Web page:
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Overactive Bladder Syndrome Is Common and Treatable
About 33 million Americans are affected by overactive bladder syndrome (OAB), which is a group of urinary tract symptoms. People with an overactive bladder may experience an uncontrollable urge to urinate or leakage. People with this condition may be embarrassed to ask for help. Without treatment, symptoms can affect a person’s work, sleep, and social life. Many people with mild to severe symptoms have found relief with treatment.
An uncontrollable urge
Bladder leakage is primarily characterized by a sudden and frequent urge to urinate. Uncomfortable pressure forces people with urinary urgency to visit the bathroom multiple times throughout the day. Frequent urination is considered going more than eight times a day. An overactive bladder can also cause anywhere from a couple of drops to large amounts of urine to leak. This is known as incontinence, which can also disrupt a person’s sleep schedule.
Fun Fact: A healthy bladder can hold 16 ounces of urine for 2-5 hours.
OAB symptoms can arise from a variety of factors including urinary tract infections, illnesses, nerve damage, and medications. The bladder and kidneys work together to make, store and release urine. Overactive bladder syndrome can occur as a result of nerve signals telling the brain to release urine even when the bladder isn’t full. Overactive muscles can also cause the bladder to push urine out at random times. Urinary incontinence can especially affect older people, menopausal women, men with prostate issues, and people with brain or spinal cord injuries.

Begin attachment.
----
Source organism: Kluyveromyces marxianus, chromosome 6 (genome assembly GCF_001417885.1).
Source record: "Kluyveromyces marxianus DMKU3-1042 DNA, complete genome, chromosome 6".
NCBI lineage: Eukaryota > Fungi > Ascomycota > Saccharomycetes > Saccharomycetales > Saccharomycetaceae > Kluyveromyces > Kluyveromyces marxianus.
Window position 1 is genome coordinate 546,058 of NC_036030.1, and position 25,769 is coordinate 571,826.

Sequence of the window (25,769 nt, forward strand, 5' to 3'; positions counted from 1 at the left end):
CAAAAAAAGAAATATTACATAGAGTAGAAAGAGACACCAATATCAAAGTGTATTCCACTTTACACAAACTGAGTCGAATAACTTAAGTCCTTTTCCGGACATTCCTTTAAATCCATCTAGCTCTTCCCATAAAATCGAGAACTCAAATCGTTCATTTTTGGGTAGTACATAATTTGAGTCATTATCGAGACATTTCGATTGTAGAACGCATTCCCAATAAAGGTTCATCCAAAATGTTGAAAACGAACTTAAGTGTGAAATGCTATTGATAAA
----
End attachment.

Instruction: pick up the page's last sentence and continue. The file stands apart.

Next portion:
Diagnosis of overactive bladder syndrome
A physician can perform exams or refer patients to specialists like urologists to determine the severity of OAB symptoms. Doctors may ask patients about symptoms. To diagnose an overactive bladder, the following exams and tests may be needed:
- Physical exam in the abdomen, pelvis, and rectum
- Urine culture to test for infection or blood
- Bladder scan to show bladder volume
- Cystoscopy to get a closer view into the bladder
- Urodynamic testing to test how well the lower urinary tract functions
Treatment for OAB
OAB symptoms can be reduced or eliminated with treatment. Lifestyle choices like performing pelvic floor muscle exercises, maintaining a healthy weight, and limiting caffeine, alcohol, and sugar consumption, can reduce symptoms. Severe urgent incontinence can be alleviated with medical or surgical intervention including bladder injections and nerve stimulation. Regardless of severity, many people have found long-lasting relief from OAB symptoms.